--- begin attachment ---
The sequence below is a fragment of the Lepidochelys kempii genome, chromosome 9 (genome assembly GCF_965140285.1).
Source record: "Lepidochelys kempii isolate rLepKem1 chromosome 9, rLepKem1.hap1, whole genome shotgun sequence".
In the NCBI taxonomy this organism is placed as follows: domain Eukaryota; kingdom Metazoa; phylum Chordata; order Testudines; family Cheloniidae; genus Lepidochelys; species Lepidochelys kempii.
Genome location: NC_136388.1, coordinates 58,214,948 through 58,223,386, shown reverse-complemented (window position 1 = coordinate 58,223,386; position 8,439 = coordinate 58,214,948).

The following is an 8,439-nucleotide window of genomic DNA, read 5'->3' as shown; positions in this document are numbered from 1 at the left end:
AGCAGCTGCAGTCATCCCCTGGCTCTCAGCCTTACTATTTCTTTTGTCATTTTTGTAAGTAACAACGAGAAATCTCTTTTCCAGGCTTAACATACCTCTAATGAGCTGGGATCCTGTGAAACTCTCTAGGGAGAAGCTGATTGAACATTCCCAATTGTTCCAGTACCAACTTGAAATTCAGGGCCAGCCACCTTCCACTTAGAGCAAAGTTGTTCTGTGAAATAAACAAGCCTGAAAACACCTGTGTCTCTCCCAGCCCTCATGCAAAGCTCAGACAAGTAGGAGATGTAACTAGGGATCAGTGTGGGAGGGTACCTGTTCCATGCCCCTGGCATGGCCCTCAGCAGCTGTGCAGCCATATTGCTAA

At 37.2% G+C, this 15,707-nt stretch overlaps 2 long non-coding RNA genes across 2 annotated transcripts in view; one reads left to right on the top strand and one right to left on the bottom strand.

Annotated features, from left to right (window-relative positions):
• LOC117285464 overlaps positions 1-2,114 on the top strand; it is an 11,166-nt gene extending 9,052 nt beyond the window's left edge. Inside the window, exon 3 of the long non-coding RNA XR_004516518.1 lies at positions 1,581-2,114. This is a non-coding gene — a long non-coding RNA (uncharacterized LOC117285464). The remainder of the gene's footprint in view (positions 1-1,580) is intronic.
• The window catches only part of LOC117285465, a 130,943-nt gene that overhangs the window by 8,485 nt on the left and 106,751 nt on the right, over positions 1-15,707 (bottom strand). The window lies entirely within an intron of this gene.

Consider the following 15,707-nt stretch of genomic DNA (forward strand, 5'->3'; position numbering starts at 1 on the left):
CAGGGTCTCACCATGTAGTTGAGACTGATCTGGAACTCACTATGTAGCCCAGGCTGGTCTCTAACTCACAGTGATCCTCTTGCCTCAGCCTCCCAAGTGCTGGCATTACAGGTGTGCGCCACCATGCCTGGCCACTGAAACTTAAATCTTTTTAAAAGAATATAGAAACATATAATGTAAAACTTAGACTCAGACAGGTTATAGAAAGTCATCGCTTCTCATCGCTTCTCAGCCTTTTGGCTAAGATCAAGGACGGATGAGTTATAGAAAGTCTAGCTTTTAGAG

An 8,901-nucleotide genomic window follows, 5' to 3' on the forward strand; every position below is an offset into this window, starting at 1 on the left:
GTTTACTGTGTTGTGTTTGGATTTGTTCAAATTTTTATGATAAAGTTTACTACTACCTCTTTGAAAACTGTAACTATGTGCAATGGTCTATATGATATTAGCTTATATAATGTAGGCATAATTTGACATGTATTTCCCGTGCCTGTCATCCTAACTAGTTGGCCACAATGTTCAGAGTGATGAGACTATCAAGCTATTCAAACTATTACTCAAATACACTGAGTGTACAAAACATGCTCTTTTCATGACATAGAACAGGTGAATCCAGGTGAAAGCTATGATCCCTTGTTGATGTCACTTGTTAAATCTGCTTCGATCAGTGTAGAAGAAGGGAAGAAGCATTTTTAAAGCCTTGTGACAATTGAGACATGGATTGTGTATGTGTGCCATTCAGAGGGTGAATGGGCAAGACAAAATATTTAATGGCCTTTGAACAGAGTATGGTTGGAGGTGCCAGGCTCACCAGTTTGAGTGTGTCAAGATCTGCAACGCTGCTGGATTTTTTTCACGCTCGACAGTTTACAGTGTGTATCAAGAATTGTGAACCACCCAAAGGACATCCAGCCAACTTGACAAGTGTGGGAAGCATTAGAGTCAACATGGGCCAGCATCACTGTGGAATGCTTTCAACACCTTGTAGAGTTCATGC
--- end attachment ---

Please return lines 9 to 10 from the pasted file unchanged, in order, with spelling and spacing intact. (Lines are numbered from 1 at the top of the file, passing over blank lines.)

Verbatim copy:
• LOC117285464 overlaps positions 1-2,114 on the top strand; it is an 11,166-nt gene extending 9,052 nt beyond the window's left edge. Inside the window, exon 3 of the long non-coding RNA XR_004516518.1 lies at positions 1,581-2,114. This is a non-coding gene — a long non-coding RNA (uncharacterized LOC117285464). The remainder of the gene's footprint in view (positions 1-1,580) is intronic.
• The window catches only part of LOC117285465, a 130,943-nt gene that overhangs the window by 8,485 nt on the left and 106,751 nt on the right, over positions 1-15,707 (bottom strand). The window lies entirely within an intron of this gene.